The last time we hiked the Juniper Creek Trail in the panhandle I did very well. Lucas was camping with us for the first time in 16 years and I was happy to show off my new ability to keep a decent pace without tripping and falling.
The path was narrow and covered with the roots of the trees that sheltered it. I had to keep my eyes on the ground to keep from tripping on one or turning an ankle. I wore my pink camping cap with the visor pulled low to block not only the sun but the glare of the clear, blue, noonday sky. You never knew when a ray would filter through the tree canopy and these eyes just cannot take it any longer, even in winter.
I was determined not to slow the guys down and motored along at a pretty good clip. All of a sudden I ran headlong into a low tree limb. Whack! I hit it so hard I nearly fell down. When you can see well and your eyes can handle the sunlight, you look up occasionally, so the guys assumed I would see a limb a good four inches in diameter, and I would have if I had been looking at something besides my feet!
No damage. Evidently I am as hard-headed as some people accuse, and the swelling knot on my forehead was high enough above my eye not to threaten it either. I didn’t even bruise, which is amazing considering that it still hurt a week later.
Sometimes we get too focused on one area and forget the rest. The Pharisees had that problem. “You strain out a gnat and swallow a camel,” Jesus told them in Matt 23:34. They were so focused on the little parts of the Law that they overlooked the bigger parts. Some of them were the same ones who refused to put Judas’s flung-back money in the Temple treasury because it was “blood money,” but had no trouble seeking false witnesses against Jesus and manipulating the Roman government to murder him for them (Matt 27:6). Single-minded focus can warp your vision in ways you would never have believed possible.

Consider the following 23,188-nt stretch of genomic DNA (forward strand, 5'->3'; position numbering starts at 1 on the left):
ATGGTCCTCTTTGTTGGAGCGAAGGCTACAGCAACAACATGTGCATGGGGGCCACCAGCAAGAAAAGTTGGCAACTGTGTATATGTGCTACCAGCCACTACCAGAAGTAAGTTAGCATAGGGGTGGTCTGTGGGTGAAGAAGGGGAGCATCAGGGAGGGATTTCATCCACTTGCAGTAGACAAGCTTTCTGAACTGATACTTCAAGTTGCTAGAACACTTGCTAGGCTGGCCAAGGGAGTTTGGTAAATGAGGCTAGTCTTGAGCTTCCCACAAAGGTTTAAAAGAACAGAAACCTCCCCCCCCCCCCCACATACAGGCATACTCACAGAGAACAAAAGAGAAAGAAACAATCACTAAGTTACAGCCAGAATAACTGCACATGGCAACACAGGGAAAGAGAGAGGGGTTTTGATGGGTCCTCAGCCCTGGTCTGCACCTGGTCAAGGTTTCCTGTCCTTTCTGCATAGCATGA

Sometimes we focus too hard on keeping the rules and forget to show mercy and kindness. That doesn’t mean keeping the rules is wrong. If I had tripped over a root in the path, I might have been badly hurt, even a bone broken, but because I was only careful in one area, I made a misstep in another, and the same is true of anyone who fails to keep their eyes open to everything around them.
How do we treat our neighbors? Do we use the excuse that since they are unbelievers we don’t need to help them? How do we greet visitors? Do only those in good standing with another congregation get the handshakes and invitations to Sunday dinner? How do we act during the week? Are we careful to cross all the T’s and dot all the I’s on Sunday, then forget “the weightier matters of the Law, justice and mercy and faith” (Matt 23:23), in our dealings with others the rest of the week?
Be sure to watch where you are going when you travel the road as a follower of Christ. Sometimes the path is treacherous with roots and rocks. But don’t get so caught up with your footing that you forget to watch your head—and your heart!
Oh that my ways were established to observe your statutes! Then shall I not be put to shame, when I have respect unto all your commandments, Psalm 119:5,6.